You will reap what you sow
Published 4:31 pm Tuesday, September 28, 2021
BY AL EARLEY
A dying grandma tells her grandchild, “I want to leave you my farm. That includes the barn, livestock, the harvest, the tractor, and other equipment, the farmhouse and $24,548,750.45 in cash.” The grandchild, absolutely floored and about to become rich says, “Oh grandma, you are SO generous! I didn’t even know you had a farm. Where is it?” With her last breath, Grandma whispered, “Facebook…”
There is nothing like a little farm humor to set the stage for a look at the Law of Identical Harvest. We find it in Galatians 6:7 which reads, “Do not be deceived: God cannot be mocked. A man reaps what he sows.” It makes sense that if a person sows goodness, kindness, and love s/he will reap a good harvest of the same. If a person sows evil, then s/he should reap the same as well.
But when we look around the world it seems there are a lot of very rich people who got rich off the backs of the poor, took advantage of the weak, and preyed upon children along the way. Let’s call him the despicable man. He has it all: lots of beautiful women, fine cars, and lots of power. It sure does look like God is being mocked.
We may wonder to ourselves whether all the benefits of being a despicable man are a façade. Does his life seem meaningless inside? Does he experience shallow relationships and messed up kids? Does he know who he can trust, or can he trust anyone? Does he really reap what he sows?
It rarely works the way we would like, that we get to see the despicable man get what he deserves. God doesn’t let us in on what He is doing in the lives of others. It is not for us to be able to say, “See I told you so.”
In verse 8 Paul tells us that we have to learn to trust in God’s perfect justice as we read, “Whoever sows to please their flesh, from the flesh will reap destruction; whoever sows to please the Spirit, from the Spirit will reap eternal life.” Eternity is the great equalizer. I have lived long enough to know that people usually reap what they sow in this life. As a pastor I get to see the secret life of people, and almost always see that a person’s sinful actions come back to haunt them as surely as their good actions bring blessings. I know people reap what they sow because God is not limited by a person’s life on earth. God has eternity to exact divine judgment. When we remember this we can trust that the Bible is true when it says God is perfectly good, just, and merciful.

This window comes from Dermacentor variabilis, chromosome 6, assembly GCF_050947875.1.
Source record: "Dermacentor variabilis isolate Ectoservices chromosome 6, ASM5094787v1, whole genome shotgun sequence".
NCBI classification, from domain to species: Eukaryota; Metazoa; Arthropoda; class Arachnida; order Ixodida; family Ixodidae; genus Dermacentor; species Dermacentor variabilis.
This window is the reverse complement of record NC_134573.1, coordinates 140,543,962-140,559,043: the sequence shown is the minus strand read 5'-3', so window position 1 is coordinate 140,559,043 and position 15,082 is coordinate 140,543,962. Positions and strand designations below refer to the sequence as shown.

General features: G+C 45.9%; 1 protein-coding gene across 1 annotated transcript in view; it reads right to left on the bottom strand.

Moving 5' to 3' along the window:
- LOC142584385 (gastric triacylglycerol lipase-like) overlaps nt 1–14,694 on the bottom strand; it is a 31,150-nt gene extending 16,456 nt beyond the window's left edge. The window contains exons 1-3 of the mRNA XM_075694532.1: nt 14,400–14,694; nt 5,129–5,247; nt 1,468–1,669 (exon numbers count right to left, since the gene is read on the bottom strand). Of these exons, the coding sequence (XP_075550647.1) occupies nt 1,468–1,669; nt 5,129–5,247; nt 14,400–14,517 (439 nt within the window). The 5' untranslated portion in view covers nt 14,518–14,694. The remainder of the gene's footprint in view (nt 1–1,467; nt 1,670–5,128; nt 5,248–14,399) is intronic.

But we should also let go of our desires to see someone we judge as despicable receive their just rewards. Our ability to judge fairly is way above our paygrade since our knowledge of other people is so limited. We should focus much more on how we live, and whether we have reaped what we have sown. For this text is not so much for the despicable man as it is for each of us. Paul goes on to write in verse 9, “Let us not become weary in doing good, for at the proper time we will reap a harvest if we do not give up.”
Why does Paul need to remind us not to become weary of doing good? In conversations with people, a common response to the last 19 months is a general feeling of fatigue. Many people have become so weary they don’t really want to do anything, much less look for ways to do good. I also notice that many people are weary of living life the way we have these last 19 months. Maybe it is time we not become weary of doing good. I know from the many helping ministries in my community that volunteers have been hard to find. They could use some people who are looking to do good.
Think of a good thing that you did that reaped a greatharvest in your life. What was the last good thing you have done? Are there things you used to do before covid that you no longer do? Is it time to begin doing those things again?
To find out more about Al Earley or read previous articles, see www.lagrangepres.org